Since we did not have helmets… we took 2 separate paths once we started to climb so that neither of us would take a loose rock to the head.  


pic: Stichtenoth

We separated pretty quickly as we climbed. 

pic: Stichtenoth

I took a route that veered off to the right around a few sharp ledges that eventually placed me on top of the ridge line. 

Kyle: “So yea… some of this next section is pretty sketchy…”



After making a few sketchy (but somewhat safe) moves on the route that Kyle had taken… I decided to drop back down to the actual trail and meet back up with Kyle for the final push to the summit of El Diente. The summit did not disappoint… 







Darkening clouds on the horizon resulted in the unanimous decision to nix the traverse and make the descent back to the car. 




We knew we had made the right decision when loud thunder rolled through the valley…

pic: Stichtenoth



We REALLY knew we had made the right decision when we started getting pummeled with hail!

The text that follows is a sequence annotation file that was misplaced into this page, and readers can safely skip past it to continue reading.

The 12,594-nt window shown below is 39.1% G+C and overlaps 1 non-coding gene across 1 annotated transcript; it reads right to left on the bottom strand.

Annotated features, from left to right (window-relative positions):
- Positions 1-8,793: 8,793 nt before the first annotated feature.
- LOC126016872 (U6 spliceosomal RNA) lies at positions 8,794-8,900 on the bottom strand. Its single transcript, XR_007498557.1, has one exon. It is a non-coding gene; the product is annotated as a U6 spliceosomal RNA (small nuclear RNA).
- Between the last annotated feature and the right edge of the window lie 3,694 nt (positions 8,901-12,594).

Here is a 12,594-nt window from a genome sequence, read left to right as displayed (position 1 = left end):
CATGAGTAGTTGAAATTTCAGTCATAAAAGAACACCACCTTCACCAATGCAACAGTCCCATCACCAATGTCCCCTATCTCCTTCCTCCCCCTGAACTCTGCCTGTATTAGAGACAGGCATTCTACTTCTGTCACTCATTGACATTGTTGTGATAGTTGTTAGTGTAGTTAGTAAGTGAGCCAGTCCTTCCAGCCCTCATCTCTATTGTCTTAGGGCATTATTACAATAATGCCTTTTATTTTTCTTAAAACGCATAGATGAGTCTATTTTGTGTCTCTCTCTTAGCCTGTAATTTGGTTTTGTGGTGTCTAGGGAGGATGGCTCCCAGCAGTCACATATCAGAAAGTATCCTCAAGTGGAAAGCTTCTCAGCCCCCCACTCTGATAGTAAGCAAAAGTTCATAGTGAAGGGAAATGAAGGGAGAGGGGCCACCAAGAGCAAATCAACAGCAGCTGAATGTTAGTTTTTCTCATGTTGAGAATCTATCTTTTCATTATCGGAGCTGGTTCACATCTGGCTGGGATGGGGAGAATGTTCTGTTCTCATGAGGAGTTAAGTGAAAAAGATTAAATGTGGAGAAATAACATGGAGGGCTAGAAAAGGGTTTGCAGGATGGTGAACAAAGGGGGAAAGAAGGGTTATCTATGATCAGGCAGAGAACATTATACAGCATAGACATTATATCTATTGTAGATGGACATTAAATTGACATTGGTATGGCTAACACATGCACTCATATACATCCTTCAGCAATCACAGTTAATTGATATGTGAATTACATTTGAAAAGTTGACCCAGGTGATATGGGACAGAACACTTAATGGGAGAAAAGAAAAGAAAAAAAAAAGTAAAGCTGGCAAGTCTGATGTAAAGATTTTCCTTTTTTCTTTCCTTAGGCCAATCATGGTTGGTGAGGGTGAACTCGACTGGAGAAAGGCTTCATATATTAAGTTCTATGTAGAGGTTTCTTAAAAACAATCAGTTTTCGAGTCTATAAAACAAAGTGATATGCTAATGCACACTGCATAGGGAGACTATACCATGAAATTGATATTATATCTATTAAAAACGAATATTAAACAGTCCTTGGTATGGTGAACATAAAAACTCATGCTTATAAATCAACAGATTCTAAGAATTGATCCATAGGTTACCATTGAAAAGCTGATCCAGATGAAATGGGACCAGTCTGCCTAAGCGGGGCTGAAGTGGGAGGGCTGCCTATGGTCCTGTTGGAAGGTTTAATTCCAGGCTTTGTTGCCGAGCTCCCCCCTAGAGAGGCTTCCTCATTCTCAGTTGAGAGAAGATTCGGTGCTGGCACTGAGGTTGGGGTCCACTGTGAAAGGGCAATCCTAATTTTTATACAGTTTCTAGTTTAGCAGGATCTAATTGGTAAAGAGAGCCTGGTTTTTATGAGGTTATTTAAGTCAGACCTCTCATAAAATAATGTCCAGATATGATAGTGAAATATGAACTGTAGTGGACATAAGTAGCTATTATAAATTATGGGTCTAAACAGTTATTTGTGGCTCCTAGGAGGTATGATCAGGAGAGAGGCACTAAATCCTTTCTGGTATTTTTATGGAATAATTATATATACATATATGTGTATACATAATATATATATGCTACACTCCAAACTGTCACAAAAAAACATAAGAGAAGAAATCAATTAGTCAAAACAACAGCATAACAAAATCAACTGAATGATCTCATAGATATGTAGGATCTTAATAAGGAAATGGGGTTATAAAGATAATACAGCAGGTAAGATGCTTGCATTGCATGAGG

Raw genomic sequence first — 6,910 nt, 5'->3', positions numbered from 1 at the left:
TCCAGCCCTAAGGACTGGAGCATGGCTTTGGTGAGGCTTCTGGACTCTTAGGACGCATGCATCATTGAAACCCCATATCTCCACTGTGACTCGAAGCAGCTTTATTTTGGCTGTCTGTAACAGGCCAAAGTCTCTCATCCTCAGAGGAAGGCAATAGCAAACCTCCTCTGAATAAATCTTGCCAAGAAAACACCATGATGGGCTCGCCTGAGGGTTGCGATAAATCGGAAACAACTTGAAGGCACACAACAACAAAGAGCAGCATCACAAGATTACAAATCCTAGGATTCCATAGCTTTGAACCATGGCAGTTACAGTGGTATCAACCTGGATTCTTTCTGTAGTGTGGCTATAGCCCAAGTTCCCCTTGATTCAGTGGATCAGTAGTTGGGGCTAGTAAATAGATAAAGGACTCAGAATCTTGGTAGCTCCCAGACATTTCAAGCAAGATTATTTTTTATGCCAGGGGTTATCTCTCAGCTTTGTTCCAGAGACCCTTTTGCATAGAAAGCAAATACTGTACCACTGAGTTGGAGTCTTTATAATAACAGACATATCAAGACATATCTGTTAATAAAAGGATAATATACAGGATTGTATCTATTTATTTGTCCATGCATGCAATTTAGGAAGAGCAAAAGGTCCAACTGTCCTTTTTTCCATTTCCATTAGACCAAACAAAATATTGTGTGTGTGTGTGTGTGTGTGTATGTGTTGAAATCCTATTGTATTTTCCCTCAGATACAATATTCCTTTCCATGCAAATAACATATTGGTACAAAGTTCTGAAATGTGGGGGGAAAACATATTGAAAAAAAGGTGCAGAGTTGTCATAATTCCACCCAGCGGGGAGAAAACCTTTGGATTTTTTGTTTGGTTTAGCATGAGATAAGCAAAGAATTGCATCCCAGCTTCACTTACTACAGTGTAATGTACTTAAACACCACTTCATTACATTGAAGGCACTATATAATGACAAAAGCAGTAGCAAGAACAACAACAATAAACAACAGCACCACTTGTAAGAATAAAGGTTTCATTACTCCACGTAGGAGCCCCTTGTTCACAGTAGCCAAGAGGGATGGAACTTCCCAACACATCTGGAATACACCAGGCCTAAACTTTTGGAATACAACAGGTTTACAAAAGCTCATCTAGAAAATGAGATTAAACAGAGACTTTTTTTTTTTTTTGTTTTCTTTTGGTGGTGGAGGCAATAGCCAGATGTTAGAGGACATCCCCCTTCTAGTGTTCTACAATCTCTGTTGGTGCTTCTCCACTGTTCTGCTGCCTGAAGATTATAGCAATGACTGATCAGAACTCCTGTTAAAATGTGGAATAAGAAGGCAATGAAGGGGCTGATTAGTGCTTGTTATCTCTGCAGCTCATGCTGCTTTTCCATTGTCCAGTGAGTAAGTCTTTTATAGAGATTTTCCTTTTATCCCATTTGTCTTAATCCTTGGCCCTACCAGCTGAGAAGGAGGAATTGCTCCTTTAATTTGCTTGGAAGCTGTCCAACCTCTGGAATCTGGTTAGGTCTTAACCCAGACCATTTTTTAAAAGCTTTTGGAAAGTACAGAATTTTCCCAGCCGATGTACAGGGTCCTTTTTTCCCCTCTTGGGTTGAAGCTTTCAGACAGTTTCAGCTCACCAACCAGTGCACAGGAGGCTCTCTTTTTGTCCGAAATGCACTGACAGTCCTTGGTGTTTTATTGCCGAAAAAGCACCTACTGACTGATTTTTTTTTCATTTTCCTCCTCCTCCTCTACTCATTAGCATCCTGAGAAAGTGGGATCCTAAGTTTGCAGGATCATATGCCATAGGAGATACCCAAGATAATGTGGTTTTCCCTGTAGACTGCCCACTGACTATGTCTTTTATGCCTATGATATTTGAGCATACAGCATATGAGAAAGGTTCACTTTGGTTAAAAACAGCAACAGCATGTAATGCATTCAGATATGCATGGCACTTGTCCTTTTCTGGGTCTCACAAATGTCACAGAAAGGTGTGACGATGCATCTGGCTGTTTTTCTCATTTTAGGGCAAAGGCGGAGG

pic: Stichtenoth

Thanks for the real, raw, unfiltered, pure experience Telluride. 

 pic: Stichtenoth

These are the 4 adventures that have shaped my mountain mindset. 

My ultimate goal is not to train to run faster than anyone else or to collect a bunch of hardware. I don’t take a lot of pictures and post on social media to receive external validation. I train so that I can experience the majesty of the mountains in the purest and simplest way possible. I take and post pictures so that I can recall the way certain outings/days/adventures/people made me feel and to show the beauty of the world in which we live through my perspective. 

There's no right or wrong way to do these adventures. Everyone has their own way, rhyme and reason for being out on the trail. Some people love the race scene... some people do it for the "bling"...  some people love the online/social media aspect... and some people just want to be a part of the amazingly supportive trail community. Whether it be a one mile fun run or a 100 mile race... as long as you are being 100% true to yourself and real... you've got my full support.

But as for me... I just want that exhausted, used up, euphoric feeling you get after a long day of moving through rugged terrain under your own power. Real, raw, unfiltered, pure experiences with real, genuine people. That's really all I want. And maybe a good colbeer. ;)

 pic: Silversnatch

"There's a lack of realness in our reality now. Every experience is manufactured, filtered and produced... which is why so many of us are finding such catharsis in the mountains. Mountains aren’t anything but real… they can’t be anything but real." - Famous J